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[Page 750 (continued)]

14.1. Introduction

In this chapter, we discuss one of C++'s more powerful software reuse features, namely templates. Function templates and class templates enable programmers to specify, with a single code segment, an entire range of related (overloaded) functionscalled function-template specializationsor an entire range of related classescalled class-template specializations. This technique is called generic programming.

We might write a single function template for an array-sort function, then have C++ generate separate function-template specializations that will sort int arrays, float arrays, string arrays and so on. We introduced function templates in Chapter 6. We present an additional discussion and example in this chapter.

We might write a single class template for a stack class, then have C++ generate separate class-template specializations, such as a stack-of-int class, a stack-of-float class, a stack-of-string class and so on.

Note the distinction between templates and template specializations: Function templates and class templates are like stencils out of which we trace shapes; function-template specializations and class-template specializations are like the separate tracings that all have the same shape, but could, for example, be drawn in different colors.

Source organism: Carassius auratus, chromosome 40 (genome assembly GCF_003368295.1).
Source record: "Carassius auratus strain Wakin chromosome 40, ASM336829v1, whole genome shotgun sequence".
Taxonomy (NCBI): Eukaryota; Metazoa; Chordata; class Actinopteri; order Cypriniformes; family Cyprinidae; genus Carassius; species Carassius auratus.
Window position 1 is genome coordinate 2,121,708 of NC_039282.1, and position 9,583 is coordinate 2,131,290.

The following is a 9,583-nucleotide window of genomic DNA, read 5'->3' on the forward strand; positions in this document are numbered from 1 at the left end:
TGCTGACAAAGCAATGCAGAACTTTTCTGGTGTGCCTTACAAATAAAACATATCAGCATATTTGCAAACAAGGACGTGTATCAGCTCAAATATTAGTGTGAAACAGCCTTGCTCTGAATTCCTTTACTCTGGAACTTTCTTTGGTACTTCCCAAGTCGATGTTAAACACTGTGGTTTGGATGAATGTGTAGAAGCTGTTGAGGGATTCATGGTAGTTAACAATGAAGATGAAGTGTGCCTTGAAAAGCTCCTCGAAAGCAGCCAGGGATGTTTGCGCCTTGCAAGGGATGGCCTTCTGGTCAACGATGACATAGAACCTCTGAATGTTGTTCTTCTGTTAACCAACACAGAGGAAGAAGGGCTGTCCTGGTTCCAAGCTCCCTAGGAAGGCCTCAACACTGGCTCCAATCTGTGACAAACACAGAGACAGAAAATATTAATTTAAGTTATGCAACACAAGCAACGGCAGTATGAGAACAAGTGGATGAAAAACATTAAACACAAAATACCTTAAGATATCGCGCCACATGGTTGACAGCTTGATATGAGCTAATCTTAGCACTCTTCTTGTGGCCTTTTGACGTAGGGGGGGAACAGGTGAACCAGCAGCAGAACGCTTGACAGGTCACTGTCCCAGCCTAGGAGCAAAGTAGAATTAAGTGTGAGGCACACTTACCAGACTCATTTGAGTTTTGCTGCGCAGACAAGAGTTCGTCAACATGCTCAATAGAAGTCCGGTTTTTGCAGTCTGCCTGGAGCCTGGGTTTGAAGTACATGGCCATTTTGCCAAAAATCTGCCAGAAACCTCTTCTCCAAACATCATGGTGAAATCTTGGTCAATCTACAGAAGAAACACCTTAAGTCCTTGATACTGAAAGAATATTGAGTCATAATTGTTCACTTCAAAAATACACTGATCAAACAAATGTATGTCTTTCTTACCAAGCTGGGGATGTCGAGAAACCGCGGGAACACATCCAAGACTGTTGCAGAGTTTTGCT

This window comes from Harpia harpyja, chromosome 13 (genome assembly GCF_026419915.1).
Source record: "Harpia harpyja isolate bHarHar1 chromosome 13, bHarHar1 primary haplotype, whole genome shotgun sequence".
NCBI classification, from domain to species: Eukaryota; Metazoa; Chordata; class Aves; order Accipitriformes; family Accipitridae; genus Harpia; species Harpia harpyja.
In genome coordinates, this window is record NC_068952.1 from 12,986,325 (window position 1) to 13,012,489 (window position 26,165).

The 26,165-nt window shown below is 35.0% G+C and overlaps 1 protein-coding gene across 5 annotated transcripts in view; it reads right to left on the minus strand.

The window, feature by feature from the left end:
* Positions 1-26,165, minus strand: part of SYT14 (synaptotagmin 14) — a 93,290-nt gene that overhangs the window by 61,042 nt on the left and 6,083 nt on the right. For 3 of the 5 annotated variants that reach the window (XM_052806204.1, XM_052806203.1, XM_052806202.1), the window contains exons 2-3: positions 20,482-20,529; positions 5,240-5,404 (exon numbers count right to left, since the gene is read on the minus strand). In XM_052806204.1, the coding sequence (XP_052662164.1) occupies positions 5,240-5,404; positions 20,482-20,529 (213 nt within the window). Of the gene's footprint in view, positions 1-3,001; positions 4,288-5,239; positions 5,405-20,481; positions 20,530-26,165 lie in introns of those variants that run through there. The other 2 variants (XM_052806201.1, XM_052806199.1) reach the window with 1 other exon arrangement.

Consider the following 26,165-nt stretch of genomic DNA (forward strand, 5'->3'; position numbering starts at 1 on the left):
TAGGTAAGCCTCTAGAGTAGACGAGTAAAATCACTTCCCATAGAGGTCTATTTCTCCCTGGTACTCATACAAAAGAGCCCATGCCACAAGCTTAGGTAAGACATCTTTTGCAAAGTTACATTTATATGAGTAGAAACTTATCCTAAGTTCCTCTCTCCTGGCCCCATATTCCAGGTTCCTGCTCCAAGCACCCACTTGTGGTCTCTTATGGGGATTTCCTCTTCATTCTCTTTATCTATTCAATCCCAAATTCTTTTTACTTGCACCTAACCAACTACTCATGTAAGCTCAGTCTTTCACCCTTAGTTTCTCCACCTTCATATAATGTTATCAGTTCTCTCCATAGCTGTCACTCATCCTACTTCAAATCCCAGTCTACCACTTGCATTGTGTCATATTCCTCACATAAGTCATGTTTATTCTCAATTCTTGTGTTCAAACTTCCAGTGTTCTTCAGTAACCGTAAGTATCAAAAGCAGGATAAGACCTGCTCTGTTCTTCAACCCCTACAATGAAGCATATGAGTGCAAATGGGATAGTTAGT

In this chapter, we present a function template and a class template. We also consider the relationships between templates and other C++ features, such as overloading, inheritance, friends and static members. The design and details of the template mechanisms discussed here are based on the work of Bjarne Stroustrup as presented in his paper, Parameterized Types for C++, and as published in the Proceedings of the USENIX C++ Conference held in Denver, Colorado, in October 1988.

This chapter is only an introduction to templates. Chapter 23, Standard Template Library (STL), presents an in-depth treatment of the template container classes, iterators and algorithms of the STL. Chapter 23 contains dozens of live-code template-based examples illustrating more sophisticated template-programming techniques than those used here.

Software Engineering Observation 14.1

Most C++ compilers require the complete definition of a template to appear in the client source-code file that uses the template. For this reason and for reusability, templates are often defined in header files, which are then #included into the appropriate client source-code files. For class templates, this means that the member functions are also defined in the header file.

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